‘Wheelchair mechanic’

Livhuwani Sakkie Sigogo doesn't let his disability keep him from chasing his dreams.

LIMPOPO – This zealous achiever from Vuwani is a self-taught motor mechanic who didn’t let the loss of his legs stand in the way of his dreams to contribute to the economic development of his community and the country as a whole. Dreaming of one day becoming a famous car designer, Sigogo decided to prove he’s got what it takes and built his own Toyota Cressida.

His skills include welding and engineering but struggling to find employment he realised he would not be able to afford a vehicle so instead of giving up, he decided to build his own car. Dropping out of school in Gr 9, he has been fixing cars under a tree at Itsani village, employing five people, including his wife.

“I wanted to set an example to other people with disabilities that being handicapped does not mean one is useless. It all depends on one’s attitude and determination to succeed as well as the urge to complete a task. Most people think the only thing a disabled individual can do is sit and wait for government’s social grant and I want to prove to them disabled people are useful people who are also gifted and creative,” he said.

Sigogo slowly but surely made a name for himself fixing cars and refrigerators. While many people prefer talking the simple language of computers, pen and paper, Sigogo speaks the tough language of spanners, radiators, gearboxes, bolts and nuts.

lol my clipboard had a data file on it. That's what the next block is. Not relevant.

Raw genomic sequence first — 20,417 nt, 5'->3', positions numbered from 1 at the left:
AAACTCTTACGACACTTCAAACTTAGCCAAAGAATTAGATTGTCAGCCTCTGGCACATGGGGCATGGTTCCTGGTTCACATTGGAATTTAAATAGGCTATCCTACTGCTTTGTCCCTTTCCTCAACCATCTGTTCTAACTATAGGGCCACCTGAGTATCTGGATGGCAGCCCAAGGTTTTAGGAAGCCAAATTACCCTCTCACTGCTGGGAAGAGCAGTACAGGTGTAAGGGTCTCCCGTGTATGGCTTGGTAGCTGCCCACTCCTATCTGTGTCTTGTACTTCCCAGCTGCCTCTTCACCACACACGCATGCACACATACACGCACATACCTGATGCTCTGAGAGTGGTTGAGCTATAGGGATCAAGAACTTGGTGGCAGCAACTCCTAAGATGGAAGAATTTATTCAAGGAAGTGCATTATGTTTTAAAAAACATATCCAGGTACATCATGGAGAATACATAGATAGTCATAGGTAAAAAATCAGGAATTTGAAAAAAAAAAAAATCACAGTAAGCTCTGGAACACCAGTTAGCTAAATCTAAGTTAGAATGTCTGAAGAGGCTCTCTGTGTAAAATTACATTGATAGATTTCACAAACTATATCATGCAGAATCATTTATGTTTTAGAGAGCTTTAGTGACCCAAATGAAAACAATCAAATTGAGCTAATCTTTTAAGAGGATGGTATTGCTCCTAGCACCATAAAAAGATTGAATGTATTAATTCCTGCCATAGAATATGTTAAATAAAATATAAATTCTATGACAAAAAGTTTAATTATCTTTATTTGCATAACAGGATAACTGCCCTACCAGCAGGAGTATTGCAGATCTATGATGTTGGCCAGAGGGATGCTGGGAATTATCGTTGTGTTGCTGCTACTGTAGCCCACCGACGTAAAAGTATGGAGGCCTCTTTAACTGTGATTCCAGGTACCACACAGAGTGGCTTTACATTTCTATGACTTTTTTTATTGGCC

He lost his legs after they had to be amputated following a shooting accident in 1994 but his hard work and dedication to achieve his goals had kept him going.

“My future is in my hands and I don’t want to depend on handouts and a disability grant for survival. Many people look down on disabled people because they think we are useless. It is only our bodies that are deformed, but our minds are razor sharp. The time for sleeping is over and we need to be strong enough to realise our dreams. Disability has never been an excuse for self-development. Why stay at home and wait for the government’s disability grant? The money is too little and it cannot cater for all my needs. I dream of owning a decent workshop where I will conduct my business professionally and I am working toward this dream each day. Success does not depend on who you are, it depends on how you apply your dreams in real life situations.”

Contributing to other people’s lives, he added, makes him proud because he does his part toward the country’s economic growth. “I never studied mechanical engineering, but the recipe of my success is hard work, motivation and self-discipline. I also believe in myself and I never allow my handicap to have a negative impact on my job.”

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Dovhani Nengovhela

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